What Are California’s Right-of-Way Laws?

by Staff | May 30th, 2022

Right-of-way laws keep drivers and pedestrians safe on the roads. These rules outline who has the right-of-way in various circumstances to prevent car accidents and ensure everyone understands their responsibility when driving or walking on the street.

Familiarizing yourself with California’s right-of-way laws can help you avoid accidents and identify when someone else isn’t following the rules. If you are injured in an accident caused by a right-of-way-violation, you may have the right to seek compensation for your injuries with the help of a car accident attorney from Berg Injury Lawyers.

Pedestrian Right-of-Way Laws

In California, pedestrians always have the right-of-way. This includes skaters, skateboarders, and people using wheelchairs. If you are injured as a pedestrian due to a right-of-way violation, you can work with a personal injury attorney from Berg Injury Lawyers to seek compensation.


California law requires drivers to stop for pedestrians when they are in or entering a crosswalk. Drivers must keep the pedestrians’ path clear and allow five feet between their vehicle and the crosswalk.


Drivers must also yield the right-of-way to pedestrians on sidewalks. When entering or exiting driveways or alleys, drivers must ensure the area is clear of pedestrians. They must look for people walking behind or in front of their vehicles before entering or exiting the area.

Driver Right-of-Way Laws

There are several right-of-way laws to help keep motorists safe on the road. These include rules about traffic signals, yellow and red lights, and traffic signs.

Traffic Signals

Functioning traffic signals and signs make the proper right-of-way clear to all drivers and pedestrians. Drivers must follow traffic signals and yield the right-of-way as dictated by the appropriate traffic signal color or direction, such as a turn arrow.

Flashing yellow light

A flashing yellow light calls on drivers to move with caution through the intersection. Drivers should slow down and observe cross streets when approaching a flashing yellow light.

Flashing red light

Flashing red lights are equivalent to a stop sign. Drivers need to stop at the intersection and yield to the traffic on the intersecting road.

Traffic signal is out of order

If the traffic signal isn’t working, you should treat the intersection as if each direction has stop signs. When multiple vehicles arrive at the intersection simultaneously, every driver yields the right-of-way to the vehicle to their right.

Traffic signs

Two signs determine which driver must yield the right-of-way to others. When approaching a yield sign, drivers must reduce their speed, use caution, and allow vehicles on the intersecting road the right-of-way.

A stop sign requires drivers to stop their vehicles completely and allow the cars on the intersecting road to pass. If multiple vehicles approach an intersection with a four-way stop simultaneously, the vehicle to the right maintains the right-of-way after coming to a complete stop.

Driving Maneuver Right-of-Way Laws

Right-of-way laws direct drivers on maneuvering when making left-hand turns or entering and exiting roundabouts. They also direct drivers’ actions in parking lots and yielding right-of-way on mountainous roads.

Making a left-hand turn

Drivers making a left-hand turn at an intersection with a traffic signal must wait for the light to turn green. The driver must yield the right-of-way to any oncoming traffic before making the turn if there is no left-turn arrow light.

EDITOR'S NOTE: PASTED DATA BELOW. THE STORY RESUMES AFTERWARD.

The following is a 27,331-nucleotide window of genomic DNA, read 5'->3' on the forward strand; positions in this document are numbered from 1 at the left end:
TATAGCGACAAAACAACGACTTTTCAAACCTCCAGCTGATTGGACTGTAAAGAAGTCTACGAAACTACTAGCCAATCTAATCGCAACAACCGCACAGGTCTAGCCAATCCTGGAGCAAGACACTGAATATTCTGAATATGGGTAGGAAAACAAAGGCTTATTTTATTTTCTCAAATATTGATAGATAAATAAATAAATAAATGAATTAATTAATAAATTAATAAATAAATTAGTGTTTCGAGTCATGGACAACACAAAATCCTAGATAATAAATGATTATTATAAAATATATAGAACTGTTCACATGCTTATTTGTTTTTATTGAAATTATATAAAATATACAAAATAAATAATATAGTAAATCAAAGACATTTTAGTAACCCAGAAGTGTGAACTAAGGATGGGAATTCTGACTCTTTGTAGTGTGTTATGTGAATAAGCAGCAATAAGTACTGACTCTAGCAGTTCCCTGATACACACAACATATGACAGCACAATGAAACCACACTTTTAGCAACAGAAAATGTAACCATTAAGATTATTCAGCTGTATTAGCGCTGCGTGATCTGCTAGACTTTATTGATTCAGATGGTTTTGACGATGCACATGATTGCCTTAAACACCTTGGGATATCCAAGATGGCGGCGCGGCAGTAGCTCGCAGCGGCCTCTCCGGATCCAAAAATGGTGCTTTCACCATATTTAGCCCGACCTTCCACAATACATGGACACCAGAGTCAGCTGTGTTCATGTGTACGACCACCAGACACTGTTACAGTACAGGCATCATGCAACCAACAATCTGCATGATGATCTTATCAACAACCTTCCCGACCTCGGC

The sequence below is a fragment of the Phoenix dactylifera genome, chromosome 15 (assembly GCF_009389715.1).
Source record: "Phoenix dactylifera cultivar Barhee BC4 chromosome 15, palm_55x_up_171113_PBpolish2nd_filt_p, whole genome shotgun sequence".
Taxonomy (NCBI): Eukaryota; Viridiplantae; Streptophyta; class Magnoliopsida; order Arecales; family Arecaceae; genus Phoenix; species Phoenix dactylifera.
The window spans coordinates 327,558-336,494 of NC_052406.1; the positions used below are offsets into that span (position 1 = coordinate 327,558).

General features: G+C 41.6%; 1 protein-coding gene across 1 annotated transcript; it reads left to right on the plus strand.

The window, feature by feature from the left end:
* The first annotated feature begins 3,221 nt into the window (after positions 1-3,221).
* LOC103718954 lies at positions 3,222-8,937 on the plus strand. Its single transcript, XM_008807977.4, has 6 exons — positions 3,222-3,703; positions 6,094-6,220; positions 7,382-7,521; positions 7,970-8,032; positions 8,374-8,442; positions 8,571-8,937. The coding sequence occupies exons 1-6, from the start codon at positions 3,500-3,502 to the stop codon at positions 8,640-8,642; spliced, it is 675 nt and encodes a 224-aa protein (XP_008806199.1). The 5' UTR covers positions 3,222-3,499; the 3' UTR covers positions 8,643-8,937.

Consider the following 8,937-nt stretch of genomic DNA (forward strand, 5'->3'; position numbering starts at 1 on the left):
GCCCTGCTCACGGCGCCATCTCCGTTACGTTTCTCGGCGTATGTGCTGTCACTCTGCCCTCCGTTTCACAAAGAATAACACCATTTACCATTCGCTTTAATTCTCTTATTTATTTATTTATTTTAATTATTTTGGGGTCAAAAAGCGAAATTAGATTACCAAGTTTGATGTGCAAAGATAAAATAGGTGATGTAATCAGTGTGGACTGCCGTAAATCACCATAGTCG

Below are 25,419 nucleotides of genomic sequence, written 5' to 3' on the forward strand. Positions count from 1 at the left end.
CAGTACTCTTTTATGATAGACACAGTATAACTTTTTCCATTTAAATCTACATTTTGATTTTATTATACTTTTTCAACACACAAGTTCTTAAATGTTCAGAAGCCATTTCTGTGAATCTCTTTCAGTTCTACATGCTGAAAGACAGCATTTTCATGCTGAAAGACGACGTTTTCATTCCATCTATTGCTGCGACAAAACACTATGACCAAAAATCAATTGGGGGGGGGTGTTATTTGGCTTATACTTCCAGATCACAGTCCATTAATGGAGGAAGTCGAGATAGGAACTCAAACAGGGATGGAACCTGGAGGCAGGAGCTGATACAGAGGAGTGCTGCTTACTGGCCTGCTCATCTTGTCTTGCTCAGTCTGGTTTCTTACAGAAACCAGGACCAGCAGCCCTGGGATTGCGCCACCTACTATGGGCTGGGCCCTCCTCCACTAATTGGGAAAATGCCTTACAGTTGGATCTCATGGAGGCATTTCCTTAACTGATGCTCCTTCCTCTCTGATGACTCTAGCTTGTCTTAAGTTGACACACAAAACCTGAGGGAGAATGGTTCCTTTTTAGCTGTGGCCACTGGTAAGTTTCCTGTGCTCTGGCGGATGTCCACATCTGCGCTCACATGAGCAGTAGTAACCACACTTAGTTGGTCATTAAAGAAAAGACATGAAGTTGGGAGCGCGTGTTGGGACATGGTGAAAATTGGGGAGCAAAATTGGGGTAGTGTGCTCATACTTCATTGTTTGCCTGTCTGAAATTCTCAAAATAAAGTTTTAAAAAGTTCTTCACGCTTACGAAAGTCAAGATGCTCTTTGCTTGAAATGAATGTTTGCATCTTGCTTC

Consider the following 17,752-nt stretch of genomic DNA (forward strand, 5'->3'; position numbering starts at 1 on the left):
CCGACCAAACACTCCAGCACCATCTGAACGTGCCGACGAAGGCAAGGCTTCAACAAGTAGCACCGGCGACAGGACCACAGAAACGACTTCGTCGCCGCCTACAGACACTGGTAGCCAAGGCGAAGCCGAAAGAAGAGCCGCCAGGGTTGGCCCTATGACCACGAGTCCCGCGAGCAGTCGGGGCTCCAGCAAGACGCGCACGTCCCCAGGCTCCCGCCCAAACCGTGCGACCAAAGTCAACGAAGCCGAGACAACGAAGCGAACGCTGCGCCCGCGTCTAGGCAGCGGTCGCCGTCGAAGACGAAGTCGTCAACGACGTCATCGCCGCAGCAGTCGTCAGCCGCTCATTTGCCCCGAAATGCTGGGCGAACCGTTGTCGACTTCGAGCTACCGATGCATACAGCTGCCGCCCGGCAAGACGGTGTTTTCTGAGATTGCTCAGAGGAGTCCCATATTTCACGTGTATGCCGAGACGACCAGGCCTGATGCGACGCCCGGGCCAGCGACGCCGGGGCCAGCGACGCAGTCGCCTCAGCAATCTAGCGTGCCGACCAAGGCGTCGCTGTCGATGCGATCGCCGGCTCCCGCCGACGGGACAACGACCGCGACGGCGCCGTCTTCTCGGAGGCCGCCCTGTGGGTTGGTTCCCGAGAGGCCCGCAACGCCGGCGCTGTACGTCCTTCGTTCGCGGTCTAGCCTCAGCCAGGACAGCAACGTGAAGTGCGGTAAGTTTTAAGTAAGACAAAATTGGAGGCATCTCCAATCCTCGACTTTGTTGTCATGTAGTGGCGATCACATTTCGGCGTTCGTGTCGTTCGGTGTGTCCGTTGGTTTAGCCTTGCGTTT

However, they should wait for it to turn green if there is a left-turn light. If a driver intends to make a U-turn, they must yield the right-of-way to vehicles turning right in front of them.


When approaching a roundabout and preparing to enter, drivers must yield the right-of-way to vehicles in the roundabout. Once in the roundabout, drivers do not need to allow other vehicles into the roundabout. Allowing vehicles to enter the circle while in a roundabout can confuse other drivers and increase the chance of an accident.

Parking lots

In California, the driver who is in the flow of traffic is the one with the right-of-way. You have the right-of-way over drivers pulling out of feeder lanes and parking spots if you are in the main lane. Feeder lanes have the right-of-way over cars pulling out of parking spaces.

Right-of-way laws on mountain roads

Mountain roads present different circumstances to be aware of when driving in California. If a driver meets an oncoming vehicle where neither car can pass on a steep roadway, the vehicle facing downhill must yield the right-of-way.

If the road is too narrow, the downward-facing car needs to reverse so that the other may pass.

Obtaining Compensation for a Right-of-Way Accident

When another driver fails to follow these right-of-way regulations, they can cause severe injuries to other drivers. If you’ve been injured in a right-of-way violation accident, contact Berg Injury Lawyers today to help you pursue a fair settlement for your injuries.

A skilled attorney can help you navigate California’s right-of-way laws and pure comparative fault doctrine. This doctrine awards damages based on the percentage of negligence, so having an experienced legal team can help you prove the other driver had a high percentage of fault to maximize your settlement.

Seek Legal Counsel with Berg Injury Lawyers

If you get into an accident where the other driver violated the right-of-way laws, you have the right to seek compensation for the damages you have suffered. Contact the experienced California car accident lawyers at Berg Injury Lawyers to boost your chances of receiving fair compensation for your injuries.

Contact our law firm for a free case evaluation today.